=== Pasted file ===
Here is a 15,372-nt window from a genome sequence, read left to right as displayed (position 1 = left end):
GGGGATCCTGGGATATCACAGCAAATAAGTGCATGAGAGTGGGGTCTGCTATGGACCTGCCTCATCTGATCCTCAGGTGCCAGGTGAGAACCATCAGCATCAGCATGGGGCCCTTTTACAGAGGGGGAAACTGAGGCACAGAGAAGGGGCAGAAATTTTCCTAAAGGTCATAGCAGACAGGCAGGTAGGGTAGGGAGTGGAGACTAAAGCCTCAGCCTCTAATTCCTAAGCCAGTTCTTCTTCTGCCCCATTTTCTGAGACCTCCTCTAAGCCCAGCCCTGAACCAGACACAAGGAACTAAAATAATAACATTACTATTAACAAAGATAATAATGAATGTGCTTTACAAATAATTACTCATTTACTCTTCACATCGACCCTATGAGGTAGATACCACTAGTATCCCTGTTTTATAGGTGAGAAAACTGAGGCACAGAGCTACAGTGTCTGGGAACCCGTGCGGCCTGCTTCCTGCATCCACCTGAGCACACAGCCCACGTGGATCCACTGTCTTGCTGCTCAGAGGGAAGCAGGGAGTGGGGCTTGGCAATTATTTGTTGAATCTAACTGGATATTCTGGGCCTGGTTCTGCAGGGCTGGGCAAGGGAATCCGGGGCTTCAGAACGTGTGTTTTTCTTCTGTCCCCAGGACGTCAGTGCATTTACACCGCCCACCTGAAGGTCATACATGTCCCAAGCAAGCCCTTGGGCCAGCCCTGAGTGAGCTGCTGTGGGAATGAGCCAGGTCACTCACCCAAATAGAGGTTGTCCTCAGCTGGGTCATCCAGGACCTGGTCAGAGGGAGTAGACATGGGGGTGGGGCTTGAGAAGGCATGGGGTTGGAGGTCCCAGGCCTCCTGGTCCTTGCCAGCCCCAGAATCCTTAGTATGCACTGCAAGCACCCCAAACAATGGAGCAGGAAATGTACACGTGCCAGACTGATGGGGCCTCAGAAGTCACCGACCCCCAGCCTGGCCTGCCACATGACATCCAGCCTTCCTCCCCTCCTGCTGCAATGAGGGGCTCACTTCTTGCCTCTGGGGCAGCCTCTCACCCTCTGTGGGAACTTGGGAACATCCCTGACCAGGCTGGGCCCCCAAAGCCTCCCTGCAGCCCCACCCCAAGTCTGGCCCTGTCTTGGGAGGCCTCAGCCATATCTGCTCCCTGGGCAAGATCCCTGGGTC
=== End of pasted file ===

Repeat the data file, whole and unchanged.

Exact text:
Here is a 15,372-nt window from a genome sequence, read left to right as displayed (position 1 = left end):
GGGGATCCTGGGATATCACAGCAAATAAGTGCATGAGAGTGGGGTCTGCTATGGACCTGCCTCATCTGATCCTCAGGTGCCAGGTGAGAACCATCAGCATCAGCATGGGGCCCTTTTACAGAGGGGGAAACTGAGGCACAGAGAAGGGGCAGAAATTTTCCTAAAGGTCATAGCAGACAGGCAGGTAGGGTAGGGAGTGGAGACTAAAGCCTCAGCCTCTAATTCCTAAGCCAGTTCTTCTTCTGCCCCATTTTCTGAGACCTCCTCTAAGCCCAGCCCTGAACCAGACACAAGGAACTAAAATAATAACATTACTATTAACAAAGATAATAATGAATGTGCTTTACAAATAATTACTCATTTACTCTTCACATCGACCCTATGAGGTAGATACCACTAGTATCCCTGTTTTATAGGTGAGAAAACTGAGGCACAGAGCTACAGTGTCTGGGAACCCGTGCGGCCTGCTTCCTGCATCCACCTGAGCACACAGCCCACGTGGATCCACTGTCTTGCTGCTCAGAGGGAAGCAGGGAGTGGGGCTTGGCAATTATTTGTTGAATCTAACTGGATATTCTGGGCCTGGTTCTGCAGGGCTGGGCAAGGGAATCCGGGGCTTCAGAACGTGTGTTTTTCTTCTGTCCCCAGGACGTCAGTGCATTTACACCGCCCACCTGAAGGTCATACATGTCCCAAGCAAGCCCTTGGGCCAGCCCTGAGTGAGCTGCTGTGGGAATGAGCCAGGTCACTCACCCAAATAGAGGTTGTCCTCAGCTGGGTCATCCAGGACCTGGTCAGAGGGAGTAGACATGGGGGTGGGGCTTGAGAAGGCATGGGGTTGGAGGTCCCAGGCCTCCTGGTCCTTGCCAGCCCCAGAATCCTTAGTATGCACTGCAAGCACCCCAAACAATGGAGCAGGAAATGTACACGTGCCAGACTGATGGGGCCTCAGAAGTCACCGACCCCCAGCCTGGCCTGCCACATGACATCCAGCCTTCCTCCCCTCCTGCTGCAATGAGGGGCTCACTTCTTGCCTCTGGGGCAGCCTCTCACCCTCTGTGGGAACTTGGGAACATCCCTGACCAGGCTGGGCCCCCAAAGCCTCCCTGCAGCCCCACCCCAAGTCTGGCCCTGTCTTGGGAGGCCTCAGCCATATCTGCTCCCTGGGCAAGATCCCTGGGTC